(We started with Year 1- btw for those wondering about why it starts with Egypt… you have the option to start Unit 1/week 1 and go straight through, or start on week 4 which covers Genesis and circles back around to Egypt, then when you get to Egypt go back & do week 1, finish it & skip to back week 5 to make your study chronological… the reason they start w/ Egypt is to go w/ the dates believed each book was written… Moses wrote Genesis to explain to the Israelites where they came from, to tell them the story of how & why they ended up in Egypt (God’s provision for famine thru Joseph). So they start w/ Moses and circle back to the beginning then back to Egypt… not my explanation, theirs in the cover of Y1U1 ;) We learned A TON!!

    But since we left off on year 1 unit 2… I was wondering if as we go along, does TOG include Latin in it’s plans or do you add that yourself?

    Reply
    • Dianne March 15, 2013, 2:00 am

      To do it chronologically, I mean you would begin w/ week 4 (Genesis), then do weeks 1, 2, 3 (Egypt) and skip back to 5 ;)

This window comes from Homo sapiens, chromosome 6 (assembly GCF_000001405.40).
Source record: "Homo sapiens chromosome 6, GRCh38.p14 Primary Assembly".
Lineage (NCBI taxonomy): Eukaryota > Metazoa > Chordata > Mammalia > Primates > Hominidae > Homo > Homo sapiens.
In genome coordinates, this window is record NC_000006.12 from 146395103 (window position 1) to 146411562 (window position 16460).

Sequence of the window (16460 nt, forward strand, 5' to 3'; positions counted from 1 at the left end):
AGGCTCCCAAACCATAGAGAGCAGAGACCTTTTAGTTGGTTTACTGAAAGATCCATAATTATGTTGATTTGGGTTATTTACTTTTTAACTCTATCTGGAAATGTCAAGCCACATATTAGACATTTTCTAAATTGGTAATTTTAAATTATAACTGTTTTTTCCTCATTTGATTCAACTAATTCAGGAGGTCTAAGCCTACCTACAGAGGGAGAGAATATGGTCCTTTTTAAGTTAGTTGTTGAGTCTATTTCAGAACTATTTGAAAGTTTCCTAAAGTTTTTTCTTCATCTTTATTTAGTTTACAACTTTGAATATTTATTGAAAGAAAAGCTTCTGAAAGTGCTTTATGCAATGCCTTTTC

Reply
    • Tricia March 15, 2013, 6:02 am

      Oh thank you Dianne! Since we haven’t studied Y1, I did not know that detail. Appreciate it! And TOG does not include Latin in it’s plans – you will need to do that. We enjoy Visual Latin very much (and I have a review for that!) :) http://www.thecurriculumchoice.com/2011/10/visual-latin/

      Reply
  • Kris April 19, 2013, 12:00 pm

    We used Tapestry the first year it was available. In fact I bought it and Marcia had to send me the units as they were finished and published. :) We really enjoyed using it. My kids thought it was the best curriculum we ever used. We all gave it a thumbs up.

    Reply
  • Leanne October 18, 2013, 8:53 pm

    Hi! Your posts are super helpful and appreciated! Our family of elementary aged children are studying with Classical Conversations. Just curious how you would compare/contrast them, if you are familiar with the CC curriculum at all.

    Reply
  • Samantha January 29, 2014, 10:15 am

    Ok tapestry of grace sounds wonderful and I’m almost decided on getting it for my family but what do you do about math and science?

    Reply
    • Tricia January 29, 2014, 10:25 am